Douglas Sadler was born in London, England in 1916. He served in the 7th Armoured Division (Desert Rats) during World War II and with the Queen’s Royal Regiment in Holland. He spent six months imprisoned in Oflag 79, Germany.
It was during the World War II that Sadler met his future wife, Joan, in England. They were married in 1942. After the War, he served as a Captain in the Army and one of his tours took him to Singapore in 1947. He came to Canada in 1950 to work on Governor-General Vincent Massey’s farm near Port Hope, Ontario and later worked for the Port Hope Evening Guide in advertising.
This was the beginning of his newspaper career which ultimately led him to the Peterborough Examiner and the City of Peterborough in 1953. Part of his work at the Examiner included writing his now famous outdoor column, “Come Quietly With Me,” which he has now written for more than 30 years. Douglas has written close to 1500 columns on every conceivable aspect of the environment.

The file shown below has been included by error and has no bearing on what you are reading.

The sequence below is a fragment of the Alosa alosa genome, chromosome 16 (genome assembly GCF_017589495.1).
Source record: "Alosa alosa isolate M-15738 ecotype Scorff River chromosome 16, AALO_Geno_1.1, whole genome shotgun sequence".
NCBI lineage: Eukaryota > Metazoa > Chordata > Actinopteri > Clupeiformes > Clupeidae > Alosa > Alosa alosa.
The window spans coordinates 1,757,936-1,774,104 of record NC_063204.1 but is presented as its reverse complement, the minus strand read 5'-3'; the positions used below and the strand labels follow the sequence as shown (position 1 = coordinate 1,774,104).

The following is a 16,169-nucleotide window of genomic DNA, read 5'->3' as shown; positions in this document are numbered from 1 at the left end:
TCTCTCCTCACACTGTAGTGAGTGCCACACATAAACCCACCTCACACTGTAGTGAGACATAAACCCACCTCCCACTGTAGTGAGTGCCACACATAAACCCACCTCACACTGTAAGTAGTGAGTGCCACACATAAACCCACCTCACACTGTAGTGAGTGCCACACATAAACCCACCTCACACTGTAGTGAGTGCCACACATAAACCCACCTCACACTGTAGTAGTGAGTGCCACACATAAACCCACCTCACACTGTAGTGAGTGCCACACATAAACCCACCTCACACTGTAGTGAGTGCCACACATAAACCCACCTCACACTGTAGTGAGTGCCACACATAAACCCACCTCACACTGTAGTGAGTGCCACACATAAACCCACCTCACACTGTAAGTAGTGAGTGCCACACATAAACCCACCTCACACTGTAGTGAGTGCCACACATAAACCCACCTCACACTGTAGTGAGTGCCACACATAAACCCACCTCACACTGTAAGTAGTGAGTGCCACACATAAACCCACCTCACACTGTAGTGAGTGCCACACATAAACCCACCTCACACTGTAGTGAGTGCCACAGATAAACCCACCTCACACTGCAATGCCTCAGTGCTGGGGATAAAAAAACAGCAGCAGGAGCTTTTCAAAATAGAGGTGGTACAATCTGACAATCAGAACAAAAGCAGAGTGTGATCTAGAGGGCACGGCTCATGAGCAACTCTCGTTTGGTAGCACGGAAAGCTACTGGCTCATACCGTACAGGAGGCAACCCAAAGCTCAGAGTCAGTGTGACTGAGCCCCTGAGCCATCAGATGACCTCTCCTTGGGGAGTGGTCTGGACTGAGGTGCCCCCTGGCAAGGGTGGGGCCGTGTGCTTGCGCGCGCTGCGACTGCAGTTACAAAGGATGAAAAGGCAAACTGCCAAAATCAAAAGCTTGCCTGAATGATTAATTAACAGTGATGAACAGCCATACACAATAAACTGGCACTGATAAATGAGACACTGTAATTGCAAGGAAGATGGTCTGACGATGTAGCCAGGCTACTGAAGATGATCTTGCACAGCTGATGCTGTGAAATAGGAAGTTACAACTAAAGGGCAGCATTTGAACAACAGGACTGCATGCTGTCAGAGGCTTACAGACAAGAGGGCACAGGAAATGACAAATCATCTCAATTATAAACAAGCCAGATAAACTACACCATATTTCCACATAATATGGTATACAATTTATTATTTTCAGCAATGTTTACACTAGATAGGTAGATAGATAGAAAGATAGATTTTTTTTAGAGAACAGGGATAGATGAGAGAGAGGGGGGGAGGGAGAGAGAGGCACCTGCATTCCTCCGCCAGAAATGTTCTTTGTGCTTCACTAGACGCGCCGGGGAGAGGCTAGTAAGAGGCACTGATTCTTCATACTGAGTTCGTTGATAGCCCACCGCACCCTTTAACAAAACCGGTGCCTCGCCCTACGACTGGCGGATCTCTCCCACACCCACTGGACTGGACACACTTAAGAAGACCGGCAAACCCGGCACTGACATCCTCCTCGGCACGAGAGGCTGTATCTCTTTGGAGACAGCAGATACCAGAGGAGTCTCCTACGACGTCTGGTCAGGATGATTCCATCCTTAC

Late in his life, Douglas decided to return to school. He attended the old Peterborough Teacher’s College, and upon graduation, began teaching with the Northumberland Board of Education. He later became the vice-principal of Warkworth School in 1969 and worked there for twelve years before taking a job as an outdoor education consultant.
He then moved to the Peterborough County Board of Education. When the outdoor education program was cancelled in 1975, Douglas continued teaching at the Bailieboro School. At about the same time, Douglas became a member of the Peterborough Field Naturalists. After two years, he joined the Ontario Federation of Field Naturalists were he was a member for sixteen years, two of which were spent as the Federation’s president. Douglas has won the Frank Kortright Award twice and is an honorary life member of the Peterborough Field Naturalists. He earned a degree in geography in 1978 from Trent University and, in 1988, he was awarded an Honorary Doctor of Laws Degree from the same university.
In 1987 he authored the book “Reading Nature’s Clues.”
Mr. Sadler died in 2008.